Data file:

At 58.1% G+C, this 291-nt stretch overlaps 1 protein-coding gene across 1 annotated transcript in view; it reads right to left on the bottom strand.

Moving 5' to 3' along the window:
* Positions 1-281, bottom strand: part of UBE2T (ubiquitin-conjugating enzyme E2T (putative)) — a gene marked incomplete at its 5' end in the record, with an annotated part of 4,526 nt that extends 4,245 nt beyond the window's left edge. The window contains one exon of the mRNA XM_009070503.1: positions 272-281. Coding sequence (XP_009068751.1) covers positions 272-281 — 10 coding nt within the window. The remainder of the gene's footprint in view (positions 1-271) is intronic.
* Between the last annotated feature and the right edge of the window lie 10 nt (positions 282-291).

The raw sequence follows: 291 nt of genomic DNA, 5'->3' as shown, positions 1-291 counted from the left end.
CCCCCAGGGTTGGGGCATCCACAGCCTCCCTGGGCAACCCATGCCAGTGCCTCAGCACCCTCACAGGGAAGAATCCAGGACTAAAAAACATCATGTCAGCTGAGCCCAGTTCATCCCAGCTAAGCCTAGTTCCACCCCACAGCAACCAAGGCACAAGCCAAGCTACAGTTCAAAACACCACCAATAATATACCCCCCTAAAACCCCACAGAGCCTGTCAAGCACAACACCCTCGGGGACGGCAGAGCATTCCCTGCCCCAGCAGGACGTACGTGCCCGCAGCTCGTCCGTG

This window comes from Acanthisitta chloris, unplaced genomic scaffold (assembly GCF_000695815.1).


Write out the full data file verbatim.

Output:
At 58.1% G+C, this 291-nt stretch overlaps 1 protein-coding gene across 1 annotated transcript in view; it reads right to left on the bottom strand.

Moving 5' to 3' along the window:
* Positions 1-281, bottom strand: part of UBE2T (ubiquitin-conjugating enzyme E2T (putative)) — a gene marked incomplete at its 5' end in the record, with an annotated part of 4,526 nt that extends 4,245 nt beyond the window's left edge. The window contains one exon of the mRNA XM_009070503.1: positions 272-281. Coding sequence (XP_009068751.1) covers positions 272-281 — 10 coding nt within the window. The remainder of the gene's footprint in view (positions 1-271) is intronic.
* Between the last annotated feature and the right edge of the window lie 10 nt (positions 282-291).

The raw sequence follows: 291 nt of genomic DNA, 5'->3' as shown, positions 1-291 counted from the left end.
CCCCCAGGGTTGGGGCATCCACAGCCTCCCTGGGCAACCCATGCCAGTGCCTCAGCACCCTCACAGGGAAGAATCCAGGACTAAAAAACATCATGTCAGCTGAGCCCAGTTCATCCCAGCTAAGCCTAGTTCCACCCCACAGCAACCAAGGCACAAGCCAAGCTACAGTTCAAAACACCACCAATAATATACCCCCCTAAAACCCCACAGAGCCTGTCAAGCACAACACCCTCGGGGACGGCAGAGCATTCCCTGCCCCAGCAGGACGTACGTGCCCGCAGCTCGTCCGTG

This window comes from Acanthisitta chloris, unplaced genomic scaffold (assembly GCF_000695815.1).